I am remiss, I have not ventured near the website for weeks, recovery from the heart attack has been tough, and the drugs do not help, but that is a different story.

Last week I was thinking again about that situation in the Garden of Eden, and particularly the two trees and their effects on mankind.

If the tree of life meant that we could use the tree of knowledge the way Yah uses it, but eating of the fruit meant that Adam was able to use knowledge the way he, himself, interpreted it, then it would explain a lot about man’s subsequent behaviour.

Let me explain. If the tree of life allowed pre-fall Adam to see ‘knowledge’ through Yah’s eyes then Adam would always be seeing Yah’s truths, but if upon eating the forbidden fruit he came to see ‘knowledge’ according to his own fancy; out of context and subject to human interpretation (fantasy), then what we see consequently would make a lot of sense.

Adam was created in perfection, and was the crowning glory of Yah’s creation, he was the ‘tov’ in ‘tov mehod’ but he chose to eat of the forbidden fruit (the woman was tricked, whilst Adam knew exactly what he was doing).

Adam immediately starts ‘interpreting’ Yah’s truths and putting in his own spin (“she did it, the woman that you gave me”) and man has been interpreting and editing Yah’s truths ever since.   This process we call religion; Yah’s truth needs to be embellished and prettied up to increase it’s appeal (and provide a living for the priests and rabbis).

But Yah’s will is that we have a personal relationship with Himself, not one where our behaviour is prescribed by the sages.

The priests of Mosaic law were responsible for the nitty-gritty of the temple ritual, but if the Children of Israel had not rejected a personal relationship with Yah on mount Horeb then none of it would have been required.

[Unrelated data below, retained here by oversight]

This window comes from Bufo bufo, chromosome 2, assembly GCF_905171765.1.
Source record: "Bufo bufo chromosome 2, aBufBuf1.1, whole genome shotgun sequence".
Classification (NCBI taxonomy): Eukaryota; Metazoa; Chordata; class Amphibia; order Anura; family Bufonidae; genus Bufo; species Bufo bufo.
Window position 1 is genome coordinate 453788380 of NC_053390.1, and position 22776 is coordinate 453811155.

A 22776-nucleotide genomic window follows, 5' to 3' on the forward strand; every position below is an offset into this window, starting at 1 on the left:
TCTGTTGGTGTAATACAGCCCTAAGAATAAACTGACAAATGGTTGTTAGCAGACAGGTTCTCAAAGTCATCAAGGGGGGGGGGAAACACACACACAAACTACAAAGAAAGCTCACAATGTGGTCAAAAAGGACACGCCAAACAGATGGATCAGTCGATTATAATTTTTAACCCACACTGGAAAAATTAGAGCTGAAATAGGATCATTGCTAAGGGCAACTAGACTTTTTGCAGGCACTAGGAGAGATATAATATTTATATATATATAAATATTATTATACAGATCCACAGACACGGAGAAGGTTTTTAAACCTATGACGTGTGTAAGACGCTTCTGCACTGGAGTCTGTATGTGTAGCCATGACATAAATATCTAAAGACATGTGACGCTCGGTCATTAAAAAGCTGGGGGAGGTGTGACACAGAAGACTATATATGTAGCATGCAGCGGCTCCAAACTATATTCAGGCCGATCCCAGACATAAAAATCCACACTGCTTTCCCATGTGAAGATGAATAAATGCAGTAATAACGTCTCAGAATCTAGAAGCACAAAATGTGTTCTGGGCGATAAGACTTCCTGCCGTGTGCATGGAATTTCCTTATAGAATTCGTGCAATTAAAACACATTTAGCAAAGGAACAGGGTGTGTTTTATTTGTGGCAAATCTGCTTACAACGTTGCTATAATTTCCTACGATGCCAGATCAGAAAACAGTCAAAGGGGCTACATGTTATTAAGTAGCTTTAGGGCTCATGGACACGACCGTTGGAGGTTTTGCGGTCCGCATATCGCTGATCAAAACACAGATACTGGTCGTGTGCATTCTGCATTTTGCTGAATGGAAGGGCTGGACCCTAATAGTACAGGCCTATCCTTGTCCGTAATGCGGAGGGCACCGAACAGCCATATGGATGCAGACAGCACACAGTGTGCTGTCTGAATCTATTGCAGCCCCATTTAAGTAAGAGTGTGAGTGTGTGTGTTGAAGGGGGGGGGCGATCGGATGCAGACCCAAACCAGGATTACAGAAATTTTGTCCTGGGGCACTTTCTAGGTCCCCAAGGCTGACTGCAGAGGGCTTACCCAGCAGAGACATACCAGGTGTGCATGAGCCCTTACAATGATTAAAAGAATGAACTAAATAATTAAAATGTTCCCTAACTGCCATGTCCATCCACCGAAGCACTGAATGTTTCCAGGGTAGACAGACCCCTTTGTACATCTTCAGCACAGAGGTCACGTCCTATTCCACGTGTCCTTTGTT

Many times Yah had to deal with the anomalies that man’s knowledge produced, whether in the choosing of a king or in reminding the people that they were going to be punished if they worshipped other gods.

So the most difficult part of living a Toraic life, the most difficult part of living in synergy with Yah’s creation is not throwing my godship in Yah’s face.

We ‘spin’ Yah’s words to try and mitigate their impact, Yah is almost vague in some of His instructions, purposely so, because He wants us to purposely seek His truths direct from the source, but our tendency is to let other men ‘interpret’ and fill in the ‘gaps’, allowing us to shirk our duty to seek His face and turn from our wicked ways.

It is the serpent who is at the back of religion, as the most subtle of the created entities, the fall was his brainchild and he has remained as the inspiration behind man’s use of his view of ‘knowledge’ ever since, and there he is whispering in our ear, telling us that there are alternatives, telling us that we too can ‘touch’ the tree and we will not die.

That we too can meddle with powers and principalities of the earth and of darkness and not get burnt.   That if we keep ourselves ignorant of Yah’s word, then we too can blame someone else.

The world is quirky because mankind is screwy, and if we live in a quirky, screwy environment without our hearts and minds firmly fixed on Yah and His Knowledge, then we become part of the problem.

When we start seeking Yah’s truths not man’s opinions, then we enter into a journey of discovery, Yah reveals Himself to all who seek him!

2 thoughts on “

  1. Ely

    Hi, Mike, and thank you for posting your truly inspirational thoughts.
    I am sad to hear you haven’t recovered yet…
    I hope and wish that you get better soon from your medical predicament.

    I saw the news today, about those ten young kids whol lost their lives in the sudden flooding in the Negev.
    In a sense, I think it relates to what you wrote: this is what happens when we become complacent, listen only to ourselves, and ignore Nature and God.
    I mean, who (and I’m talking about adult supervising the ill-fated trip) would venture on a trip in such a bad weather?

    All the best to you!
    Eli.

    Reply
    1. mike93c Post author

      Thank-you, I am getting there, I have been back at the office full time for the last weeks, and I frrl intrinsically better.

      It is folly to take on the desert, the people who dwell there have more respect, My son lives at a Kibbutz not far from where the incident happened, he has seen the flash floods and is very wary of them, not much can withstand a 10 foot wall of water!

      Reply

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